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Hi Pirate ‍ Praveen . I'm curious, what is the meaning and function of the --pristine-tar flag in these commands: (1) gbp clone --pristine-tar (2) gbp import-orig --pristine-tar ../node-color-3.1.3.tar.gz

Pirate Praven
Good question. Debian packages are built from tarballs (tar.gz, tar.bz2 or tar.xz) files. But during development people need to collaborate and need to use a version control system like git. So we extract the tarballs and create a branch 'upstream' with files inside these tarballs.
Then we create master branch from upstream and add debian directory in it (which is extracted from debian.tar when a git repo is created).
So gbp import-orig or gbp import-dsc (for the very first time) helps in creating these branches.
Now we can collaborate on the package using git. So when we are ready to upload the package, we will recreate the orig.tar and debian.tar and .dsc from the git repo.
Suppose I uploaded these generated tar.gz to debian. Now someone else want to modify the package, they will clone the git repo, make changes and generate tar.gz files from the repo and upload.
Now we have a problem, the tar.gz generated from the repo is usually not bit by bit identical to the tarballs used during gbp import. So md5 or sha1 checksums will not match even though the contents inside these tarballs are same.
Debian's archive software (dak) will reject the new upload saying the file you uploaded is different from the file already in the archive. I think this is caused by how text files are stored internally in different architectures or something, I don't know the exact reason.

So to solve this problem we have two options and different teams use different options

pristine-tar is one option.

Downloading the tar file from debian archive instead of generating locally is another option.

js and ruby teams (most other teams too) uses pristine-tar option. golang team uses downloading from debian archive option. With pristine-tar option, a branch pristine-tar is created that has additional information required to generate bit by bit identical and checksum matching tarballs from the git repo.So people can use gbp export-orig --pristine-tar to regenerate the exact same tarballs used to import it.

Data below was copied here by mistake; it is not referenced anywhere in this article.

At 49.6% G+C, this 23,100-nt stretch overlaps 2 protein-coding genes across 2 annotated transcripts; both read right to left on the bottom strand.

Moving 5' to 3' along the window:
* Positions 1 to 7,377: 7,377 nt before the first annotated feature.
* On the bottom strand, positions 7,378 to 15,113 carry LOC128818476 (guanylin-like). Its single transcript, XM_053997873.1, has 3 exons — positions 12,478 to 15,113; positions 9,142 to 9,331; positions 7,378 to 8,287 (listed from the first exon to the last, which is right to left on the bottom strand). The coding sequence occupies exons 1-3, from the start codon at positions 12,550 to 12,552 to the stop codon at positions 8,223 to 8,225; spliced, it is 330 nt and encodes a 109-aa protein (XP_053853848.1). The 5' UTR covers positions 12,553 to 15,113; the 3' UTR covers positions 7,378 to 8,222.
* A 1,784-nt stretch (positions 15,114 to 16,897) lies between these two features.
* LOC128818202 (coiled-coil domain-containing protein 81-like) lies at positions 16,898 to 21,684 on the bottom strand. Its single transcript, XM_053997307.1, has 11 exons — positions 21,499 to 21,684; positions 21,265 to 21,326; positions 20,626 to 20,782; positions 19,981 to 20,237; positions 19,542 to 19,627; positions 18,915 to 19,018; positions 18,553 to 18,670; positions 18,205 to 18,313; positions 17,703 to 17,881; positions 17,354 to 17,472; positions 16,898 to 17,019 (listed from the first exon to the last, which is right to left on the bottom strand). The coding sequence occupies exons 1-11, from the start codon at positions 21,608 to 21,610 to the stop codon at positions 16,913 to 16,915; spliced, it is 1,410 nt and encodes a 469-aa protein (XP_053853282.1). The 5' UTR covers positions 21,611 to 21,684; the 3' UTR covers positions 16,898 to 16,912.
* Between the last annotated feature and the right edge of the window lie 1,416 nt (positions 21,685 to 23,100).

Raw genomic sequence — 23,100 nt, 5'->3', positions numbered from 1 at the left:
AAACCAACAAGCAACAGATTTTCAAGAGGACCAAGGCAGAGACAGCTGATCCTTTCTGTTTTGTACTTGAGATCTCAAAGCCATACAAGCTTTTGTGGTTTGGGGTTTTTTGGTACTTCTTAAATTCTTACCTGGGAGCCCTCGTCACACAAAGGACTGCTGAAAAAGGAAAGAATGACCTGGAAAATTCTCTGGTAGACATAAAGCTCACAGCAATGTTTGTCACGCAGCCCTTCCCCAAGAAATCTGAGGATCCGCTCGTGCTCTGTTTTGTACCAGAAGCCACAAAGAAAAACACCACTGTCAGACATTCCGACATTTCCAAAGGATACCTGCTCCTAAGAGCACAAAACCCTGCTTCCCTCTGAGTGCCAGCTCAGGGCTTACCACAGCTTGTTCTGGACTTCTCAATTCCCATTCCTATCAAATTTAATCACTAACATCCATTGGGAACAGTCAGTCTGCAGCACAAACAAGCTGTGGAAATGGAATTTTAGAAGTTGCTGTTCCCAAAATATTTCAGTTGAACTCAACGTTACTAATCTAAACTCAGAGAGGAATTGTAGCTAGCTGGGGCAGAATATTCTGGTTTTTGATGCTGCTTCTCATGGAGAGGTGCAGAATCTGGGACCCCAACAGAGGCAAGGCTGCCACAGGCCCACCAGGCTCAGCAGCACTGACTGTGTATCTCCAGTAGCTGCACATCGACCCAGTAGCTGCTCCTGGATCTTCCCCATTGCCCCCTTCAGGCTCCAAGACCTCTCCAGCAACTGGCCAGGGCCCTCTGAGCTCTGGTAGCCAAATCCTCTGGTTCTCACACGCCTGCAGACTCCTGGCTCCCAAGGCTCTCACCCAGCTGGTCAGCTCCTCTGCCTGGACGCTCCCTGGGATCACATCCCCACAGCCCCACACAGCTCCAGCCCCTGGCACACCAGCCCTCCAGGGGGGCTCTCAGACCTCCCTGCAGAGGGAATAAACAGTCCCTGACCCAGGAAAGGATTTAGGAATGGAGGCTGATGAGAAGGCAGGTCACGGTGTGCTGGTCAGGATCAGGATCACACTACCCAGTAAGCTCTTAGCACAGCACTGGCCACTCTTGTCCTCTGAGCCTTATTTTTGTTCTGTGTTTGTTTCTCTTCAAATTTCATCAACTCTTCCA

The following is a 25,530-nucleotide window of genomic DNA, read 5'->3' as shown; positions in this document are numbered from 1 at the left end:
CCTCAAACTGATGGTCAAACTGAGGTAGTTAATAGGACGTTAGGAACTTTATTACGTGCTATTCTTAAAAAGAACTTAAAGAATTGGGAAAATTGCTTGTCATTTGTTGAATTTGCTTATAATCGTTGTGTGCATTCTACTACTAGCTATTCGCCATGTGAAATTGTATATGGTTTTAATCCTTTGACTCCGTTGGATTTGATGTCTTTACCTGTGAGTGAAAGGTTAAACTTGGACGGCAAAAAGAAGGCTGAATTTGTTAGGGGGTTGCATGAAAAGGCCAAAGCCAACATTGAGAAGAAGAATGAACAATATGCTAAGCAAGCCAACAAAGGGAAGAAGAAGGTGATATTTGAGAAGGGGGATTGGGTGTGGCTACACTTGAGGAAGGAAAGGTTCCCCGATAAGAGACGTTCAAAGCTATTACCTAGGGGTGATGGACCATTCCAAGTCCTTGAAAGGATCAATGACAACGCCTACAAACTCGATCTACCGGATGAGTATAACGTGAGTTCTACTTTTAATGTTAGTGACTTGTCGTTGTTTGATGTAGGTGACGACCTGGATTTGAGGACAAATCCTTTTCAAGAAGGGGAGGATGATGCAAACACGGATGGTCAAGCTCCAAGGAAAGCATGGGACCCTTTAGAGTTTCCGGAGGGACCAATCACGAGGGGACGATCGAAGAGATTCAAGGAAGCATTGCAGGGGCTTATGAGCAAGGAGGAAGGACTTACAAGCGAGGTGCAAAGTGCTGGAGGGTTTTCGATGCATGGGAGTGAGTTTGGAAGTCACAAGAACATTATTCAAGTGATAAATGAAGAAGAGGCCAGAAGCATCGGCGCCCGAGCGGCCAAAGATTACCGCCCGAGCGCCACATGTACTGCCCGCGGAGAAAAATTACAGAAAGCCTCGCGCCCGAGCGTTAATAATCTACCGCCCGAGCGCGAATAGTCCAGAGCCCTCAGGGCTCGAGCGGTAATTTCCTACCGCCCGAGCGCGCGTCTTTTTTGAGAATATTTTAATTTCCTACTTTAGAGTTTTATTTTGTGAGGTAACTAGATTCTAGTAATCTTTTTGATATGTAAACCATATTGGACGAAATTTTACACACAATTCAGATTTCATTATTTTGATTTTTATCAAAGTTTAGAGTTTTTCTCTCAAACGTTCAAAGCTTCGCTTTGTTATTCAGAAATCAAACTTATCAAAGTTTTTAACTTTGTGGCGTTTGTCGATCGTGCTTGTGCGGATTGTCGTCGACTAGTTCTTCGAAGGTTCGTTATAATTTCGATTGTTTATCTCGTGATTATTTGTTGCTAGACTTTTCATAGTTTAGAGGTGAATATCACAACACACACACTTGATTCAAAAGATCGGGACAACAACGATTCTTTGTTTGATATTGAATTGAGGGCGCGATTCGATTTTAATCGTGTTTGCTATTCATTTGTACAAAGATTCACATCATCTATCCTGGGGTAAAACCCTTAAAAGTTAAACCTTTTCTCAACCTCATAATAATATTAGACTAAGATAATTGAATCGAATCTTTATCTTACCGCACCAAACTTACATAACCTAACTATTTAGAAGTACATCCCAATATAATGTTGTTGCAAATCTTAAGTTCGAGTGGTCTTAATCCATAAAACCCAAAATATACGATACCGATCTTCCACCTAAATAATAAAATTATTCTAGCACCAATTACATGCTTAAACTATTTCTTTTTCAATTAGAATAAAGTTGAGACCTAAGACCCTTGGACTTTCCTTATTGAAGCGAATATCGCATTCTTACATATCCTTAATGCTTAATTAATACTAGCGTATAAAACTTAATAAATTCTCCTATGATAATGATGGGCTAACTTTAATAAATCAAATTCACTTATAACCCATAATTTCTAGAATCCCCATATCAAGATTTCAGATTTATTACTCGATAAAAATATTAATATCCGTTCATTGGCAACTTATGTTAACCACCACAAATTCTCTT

Hope this is clear now ?

Git source format proposition

And as a proper fix, people are proposing a git based source format, but it is not accepted yet. Hopefully git and debian packaging together will become easier in the future. this still being developed and tested. In golang team they use upstream master branch directly as upstream branch in debian. So they don't use upstream tarballs. They generate a tarball from upstream tag and then use apt source command to download the tarball if it is already uplpaded. gnome team uses upstream git with pristine-tar branch. So each team has its own git workflow. Some teams just keep the debian folder in git. origtargz command will work with all these different workflows.

origtargz will try pristine-tar checkout if there is a pristine-tar branch, if no pristine-tar branch, it will try apt source, if that does not work then it will try uscan. And in case the repo has multiple orig tars imported by gbp then origtargz will fail but gbp export-orig --pristine-tar will work. Also if you forgot to give --pristine-tar option during import then you can use pristine-tar commit later. These are mostly subjective choices of people like what editor they use or what distro they use. So you will see all kinds of permutations and combinations.

There used to be other VCS too earlier but it seems git won the battle and almost all packages now use git.

You don't need to worry about all these options right now, just shared for information only.

And using a VCS itself is optional in Debian. So you will see some packages without a git repo as well.

Only mandatory thing is one or more source tars and a .dsc file.

So apt source is the basic command that will get you the source of any package, irrespective of the workflow they use for development.

For js-team, it is gbp clone --pristine-tar and gbp export-orig --pristine-tar. These two commands should be enough to build any package from git repo.

So if you don't want to learn any of these and still contribute, then apt source, modify, build and create a debdiff and send as patch to

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